Farmers dying by suicide, increased police force, ‘Chakka jam’ or road blockades, endless rallies…; farmer protest takes a new twist every day! While police forces in the capital prepare for a crackdown against the farmers every single day, a sign of a peaceful end seems to fade away.
Farmers are protesting against the three new farm laws that were introduced by the Narendra Modi government, increasing agitation in the agriculture sector.
Taking stock of the entire protest, Khalsa Flag hoisting on Red Fort, that might have overshadowed the peaceful protest of farmers, flooded the entire social media on 26 January, also the Republic Day of the country. While different national parties traded barbs, farmers battled a fierce winter for over two months along the capital city borders.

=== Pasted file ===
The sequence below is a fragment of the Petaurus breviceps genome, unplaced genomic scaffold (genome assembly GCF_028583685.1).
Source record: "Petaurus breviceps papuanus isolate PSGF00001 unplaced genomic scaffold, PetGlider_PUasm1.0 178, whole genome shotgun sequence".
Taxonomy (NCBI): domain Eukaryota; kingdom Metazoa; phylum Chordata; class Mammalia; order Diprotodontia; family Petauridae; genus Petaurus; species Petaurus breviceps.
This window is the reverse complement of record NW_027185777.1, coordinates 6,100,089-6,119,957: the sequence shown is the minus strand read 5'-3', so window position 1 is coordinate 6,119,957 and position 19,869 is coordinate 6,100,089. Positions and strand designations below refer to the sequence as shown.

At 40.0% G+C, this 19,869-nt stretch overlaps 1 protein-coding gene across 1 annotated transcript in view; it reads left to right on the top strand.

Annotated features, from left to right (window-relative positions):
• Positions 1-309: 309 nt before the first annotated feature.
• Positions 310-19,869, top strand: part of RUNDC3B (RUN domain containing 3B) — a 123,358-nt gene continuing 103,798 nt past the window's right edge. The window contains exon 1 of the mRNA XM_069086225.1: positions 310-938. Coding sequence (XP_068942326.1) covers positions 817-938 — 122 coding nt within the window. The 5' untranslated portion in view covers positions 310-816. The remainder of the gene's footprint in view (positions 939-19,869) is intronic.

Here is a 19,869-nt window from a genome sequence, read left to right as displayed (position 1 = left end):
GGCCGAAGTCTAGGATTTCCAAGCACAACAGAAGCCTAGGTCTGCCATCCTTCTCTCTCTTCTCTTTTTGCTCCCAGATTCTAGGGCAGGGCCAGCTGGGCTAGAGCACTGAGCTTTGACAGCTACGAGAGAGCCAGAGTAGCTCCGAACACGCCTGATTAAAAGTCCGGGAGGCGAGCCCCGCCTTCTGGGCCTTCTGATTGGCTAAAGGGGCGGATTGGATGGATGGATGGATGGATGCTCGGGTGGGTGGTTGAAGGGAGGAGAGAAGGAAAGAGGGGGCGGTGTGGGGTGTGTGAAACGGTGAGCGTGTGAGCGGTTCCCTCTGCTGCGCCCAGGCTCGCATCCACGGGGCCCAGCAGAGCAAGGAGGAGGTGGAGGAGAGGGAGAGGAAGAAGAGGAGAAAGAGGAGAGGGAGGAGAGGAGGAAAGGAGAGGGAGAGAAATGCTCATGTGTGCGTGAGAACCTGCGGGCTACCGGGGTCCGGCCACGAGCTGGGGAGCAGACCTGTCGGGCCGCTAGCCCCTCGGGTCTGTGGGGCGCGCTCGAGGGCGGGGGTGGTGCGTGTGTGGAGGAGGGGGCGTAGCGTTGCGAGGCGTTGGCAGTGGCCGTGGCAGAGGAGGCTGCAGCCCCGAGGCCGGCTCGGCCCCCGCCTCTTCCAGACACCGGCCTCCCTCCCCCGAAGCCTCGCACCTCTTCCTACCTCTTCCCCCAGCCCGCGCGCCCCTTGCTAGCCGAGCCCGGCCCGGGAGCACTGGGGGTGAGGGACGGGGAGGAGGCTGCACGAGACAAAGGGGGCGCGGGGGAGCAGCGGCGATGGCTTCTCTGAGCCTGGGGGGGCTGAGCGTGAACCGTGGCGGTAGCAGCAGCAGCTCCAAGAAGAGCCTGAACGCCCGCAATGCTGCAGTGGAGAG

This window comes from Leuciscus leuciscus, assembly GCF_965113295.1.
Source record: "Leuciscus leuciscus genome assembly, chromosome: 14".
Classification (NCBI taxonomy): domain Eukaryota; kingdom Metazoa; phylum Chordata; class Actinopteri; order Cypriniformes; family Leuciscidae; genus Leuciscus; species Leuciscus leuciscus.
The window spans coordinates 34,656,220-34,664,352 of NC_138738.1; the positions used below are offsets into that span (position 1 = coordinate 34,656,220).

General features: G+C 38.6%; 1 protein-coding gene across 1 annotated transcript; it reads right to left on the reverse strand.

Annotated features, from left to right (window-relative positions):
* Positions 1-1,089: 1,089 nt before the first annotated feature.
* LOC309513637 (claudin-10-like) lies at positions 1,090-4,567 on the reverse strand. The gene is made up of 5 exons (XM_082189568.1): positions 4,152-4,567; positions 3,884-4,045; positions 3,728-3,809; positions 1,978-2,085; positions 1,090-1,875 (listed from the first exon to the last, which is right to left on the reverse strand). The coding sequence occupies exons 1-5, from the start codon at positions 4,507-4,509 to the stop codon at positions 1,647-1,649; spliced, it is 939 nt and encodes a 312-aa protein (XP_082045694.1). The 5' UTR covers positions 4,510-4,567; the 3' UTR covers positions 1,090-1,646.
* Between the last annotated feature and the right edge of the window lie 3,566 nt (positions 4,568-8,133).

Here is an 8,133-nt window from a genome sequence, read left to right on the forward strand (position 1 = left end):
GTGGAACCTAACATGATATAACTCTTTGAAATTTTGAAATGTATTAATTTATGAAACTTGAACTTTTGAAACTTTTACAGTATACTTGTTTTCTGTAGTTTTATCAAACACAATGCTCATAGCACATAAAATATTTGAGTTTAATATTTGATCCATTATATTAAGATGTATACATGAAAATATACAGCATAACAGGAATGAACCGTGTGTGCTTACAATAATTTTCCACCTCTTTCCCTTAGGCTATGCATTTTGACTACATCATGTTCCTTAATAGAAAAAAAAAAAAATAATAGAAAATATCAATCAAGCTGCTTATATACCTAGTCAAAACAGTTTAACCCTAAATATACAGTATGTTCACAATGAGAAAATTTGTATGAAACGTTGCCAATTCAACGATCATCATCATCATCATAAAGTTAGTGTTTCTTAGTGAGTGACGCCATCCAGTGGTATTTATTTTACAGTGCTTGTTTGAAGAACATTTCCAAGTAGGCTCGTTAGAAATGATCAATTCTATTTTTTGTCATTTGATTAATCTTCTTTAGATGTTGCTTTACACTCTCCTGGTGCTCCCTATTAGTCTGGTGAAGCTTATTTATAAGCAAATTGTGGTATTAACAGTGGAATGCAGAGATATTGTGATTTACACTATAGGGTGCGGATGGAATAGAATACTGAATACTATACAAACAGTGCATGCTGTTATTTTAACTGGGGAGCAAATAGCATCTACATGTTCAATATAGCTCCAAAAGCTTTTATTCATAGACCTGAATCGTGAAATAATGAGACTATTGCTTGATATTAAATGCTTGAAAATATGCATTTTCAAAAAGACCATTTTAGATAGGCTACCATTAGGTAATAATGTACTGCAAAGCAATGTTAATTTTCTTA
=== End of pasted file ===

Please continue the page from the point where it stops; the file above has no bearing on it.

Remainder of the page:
Let’s have an introspection: how it all started? What is the major tussle between farmers and the Modi government? Why the protest is gaining attention from global leaders?
Indian Agriculture Acts of 2020, commonly known as Farm Bills were initiated by the Indian Parliament in September 2020. Lok Sabha approved the respective bills on 17 September 2020 followed by Rajya Sabha on 20 September 2020. Ram Nath Kovind, President of India, gave his consent on the bills on 27 September 2020.
The act will permit intra and interstate trade of produce by farmers, beyond physical premises of APMC (Agricultural Produce Market Committee) mandis along with other markets, as notified by APMC.
The act creates a framework about contract farming, that will include an agreement between a buyer and farmer before rearing or producing any produce on the farm.
The act removes foodstuff from a list of essential commodities. List of foodstuff includes edible oilseeds, oils, potato, cereals, onions, and pulses. The act will support the requirement of any imposition of a stock limit on produce to occur in case of a steep rise in the price.